One Nation thrives where Labor fails
IN THE past week I have seen at close quarters how government can get it very right and very wrong.
In the first case, the public health system swung in rapidly to help a young man who had recently developed psychosis.
The theory is that early intervention, with medication, counselling, ongoing case management and help to find a job, will allow a person suffering mental illness to recover as much as possible, have a happier life as a productive member of society.
It's early days, but for a family in crisis, NSW's early intervention service has been a godsend.
It must cost taxpayers a fortune, but it is money well spent, and ultimately will prove less expensive in both human and financial terms.
Then there is the NBN, which was hooked up to my home five weeks ago. The installation was a dream, with the help of a clever geek friend, and for the first four weeks everything worked fine.
I was all set to write a column praising the much-maligned service.
And then there was an outage that lasted six days and counting.
This week, NBN Co announced that due to increasing problems with service dropouts, it will immediately suspend its rollout over pay TV cables.
Which is yet another reason why the government should just cut its losses and dump the whole sorry mess.
It was a Kevin Rudd thought bubble which has blown out into a $50billion disaster, delivering slow, expensive, unreliable internet, and which is being overtaken by technology anyway.
If Prime Minister "Mogadon Mal" Turnbull would just rediscover his inner mongrel, instead of trying to be a statesman, he would admit the NBN is a dog and ditch it. He should just admit the fact that, like everything else Rudd touched, the NBN is a pile of steaming dung and there's no point throwing good money after bad.
Otherwise it will be yet another albatross around his neck come election time.
It's what Turnbull thinks anyway. It's what he said back when Labor was spruiking it.
But this is the problem with modern politics.
Political leaders don't say what they think, unless they're Pauline Hanson.
For all the dysfunction in her party, the One Nation leader, with her barmaid-with-a-heart-of -gold persona and nasal Queensland twang, has benefited from the authenticity deficit in politics.
One Nation voters know that Hanson is not the answer to their woes, but they vote for her, as a Trumpian middle finger to establishment parties - both right and left.
"They think she's a numpty but she is a numpty who will burn the village down," is how one pollster who has spent hours listening to focus groups explain why they vote One Nation puts it.
And in the Queensland election, the village they burned down was any chance of the LNP winning back office from a lacklustre Labor government.
Disaffected conservatives who voted for One Nation on Saturday now see how their votes have delivered power to Labor. Nationals Senator Matt Canavan says about a quarter of Labor seats will be won by One Nation preferences.
And all for nothing, with One Nation lucky to win one seat at last count, compared to the 10 or 11 seats Hanson was predicting.
The rule of thumb is that 20-50 percent of votes are lost in preference flows to the Coalition when voters turn to third parties like Hanson's. Add in the spiteful One Nation decision to direct preferences away from sitting members and the LNP's refusal to play nice, and it was a perfect storm for the right side of politics.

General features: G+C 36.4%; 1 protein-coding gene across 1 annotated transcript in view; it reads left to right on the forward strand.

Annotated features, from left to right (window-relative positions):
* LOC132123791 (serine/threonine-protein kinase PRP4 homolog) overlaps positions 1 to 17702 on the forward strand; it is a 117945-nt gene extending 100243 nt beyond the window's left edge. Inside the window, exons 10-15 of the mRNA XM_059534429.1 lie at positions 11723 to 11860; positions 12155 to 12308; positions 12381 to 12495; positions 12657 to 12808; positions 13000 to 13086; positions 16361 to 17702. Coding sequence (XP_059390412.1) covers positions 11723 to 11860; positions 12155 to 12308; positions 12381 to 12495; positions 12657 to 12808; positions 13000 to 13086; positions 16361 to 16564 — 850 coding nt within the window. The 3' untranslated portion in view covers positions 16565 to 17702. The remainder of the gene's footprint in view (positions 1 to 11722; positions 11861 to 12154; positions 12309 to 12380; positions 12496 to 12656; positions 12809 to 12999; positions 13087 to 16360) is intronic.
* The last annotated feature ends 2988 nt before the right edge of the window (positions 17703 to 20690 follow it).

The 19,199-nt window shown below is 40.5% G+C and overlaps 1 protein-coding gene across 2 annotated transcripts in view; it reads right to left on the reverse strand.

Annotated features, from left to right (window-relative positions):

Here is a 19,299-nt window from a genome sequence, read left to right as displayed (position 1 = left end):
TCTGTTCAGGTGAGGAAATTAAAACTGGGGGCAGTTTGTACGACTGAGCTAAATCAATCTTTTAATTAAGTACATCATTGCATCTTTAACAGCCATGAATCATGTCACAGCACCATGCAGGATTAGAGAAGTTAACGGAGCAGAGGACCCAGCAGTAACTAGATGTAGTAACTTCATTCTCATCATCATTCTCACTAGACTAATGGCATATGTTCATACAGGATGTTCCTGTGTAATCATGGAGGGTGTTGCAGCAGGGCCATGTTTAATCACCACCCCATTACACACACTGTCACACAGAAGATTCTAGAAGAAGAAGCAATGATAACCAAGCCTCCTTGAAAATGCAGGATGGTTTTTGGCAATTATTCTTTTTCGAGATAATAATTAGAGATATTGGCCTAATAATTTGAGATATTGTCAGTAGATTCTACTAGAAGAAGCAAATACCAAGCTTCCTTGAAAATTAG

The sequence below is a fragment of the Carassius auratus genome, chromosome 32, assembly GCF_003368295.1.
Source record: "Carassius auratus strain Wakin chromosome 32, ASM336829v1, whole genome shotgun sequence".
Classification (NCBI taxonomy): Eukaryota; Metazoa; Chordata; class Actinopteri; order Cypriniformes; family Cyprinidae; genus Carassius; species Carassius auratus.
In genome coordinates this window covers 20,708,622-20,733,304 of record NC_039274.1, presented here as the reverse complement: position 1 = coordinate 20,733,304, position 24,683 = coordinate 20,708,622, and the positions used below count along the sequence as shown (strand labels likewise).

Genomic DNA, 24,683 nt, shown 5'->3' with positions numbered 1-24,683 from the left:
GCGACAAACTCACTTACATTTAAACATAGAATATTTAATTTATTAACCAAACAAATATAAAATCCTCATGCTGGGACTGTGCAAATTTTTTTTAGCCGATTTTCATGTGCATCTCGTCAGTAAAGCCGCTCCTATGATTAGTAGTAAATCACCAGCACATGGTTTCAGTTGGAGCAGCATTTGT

But the answer is not to spit in the face of voters, as Turnbull and Attorney General George Brandis did this week by demonising One Nation.
One Nation is a symptom rather than the cause of Coalition anguish. Railing against voters on the one hand, or childish calls to change the leader, on the other, just makes Canberra look even more obsessed with itself.
If it weren't One Nation peeling off conservative voters it would be someone else.
In Bennelong, it's the Australian Conservatives, whose leader Cory Bernardi quit the Liberals because he was ostracised for his straight talk on moral issues. A party that doesn't have room for Bernardi is not a broad church.
The irony is that the Turnbull government is actually not doing a bad job.
It's been messy, but they are systematically clearing the barnacles they inherited, from Gonski to energy to same-sex marriage.
They are presiding over a growing economy, with almost 500,000 jobs created in the past year. They've cut taxes for small business, raised the tax threshold for middle income earners, and axed the deficit levy, with personal income tax cuts promised.
They're getting on top of welfare rorts and are reducing spending as a percentage of GDP. The sharemarket is booming and we retain our Triple A credit rating.
They are not a perfect government, by any means, and have been beset by own goals and bad luck.
But they look positively genius if you remember Rudd-Gillard-Rudd, the squandered $45billion surplus, the dismantling of Howard's Pacific Solution, the 50,000 illegal boat arrivals, the tax hikes, pink batts, school halls, live cattle ban, union thuggery, Gonski, NBN, you name it.
The big lie of Labor and the Greens is that they are champions of the needy and underprivileged, when their policies led to misery, unemployment, and deaths at sea.
Destroying the productive economy, increasing debt and taxes, and growing the size of government does not help the needy, but destroys the wealth and initiative that pays for decent health care, education, infrastructure, and the welfare safety net a compassionate country provides.
Labor hasn't learned any lessons and has only travelled further down the path of identity politics.
So what the Queensland election predicts is that a vote for Pauline Hanson is a vote for Bill Shorten. Disaffected conservatives threaten to cut off the nation's nose to spite its face in the next federal election if this keeps up, and we will be saddled with the most left wing government Australia has ever seen.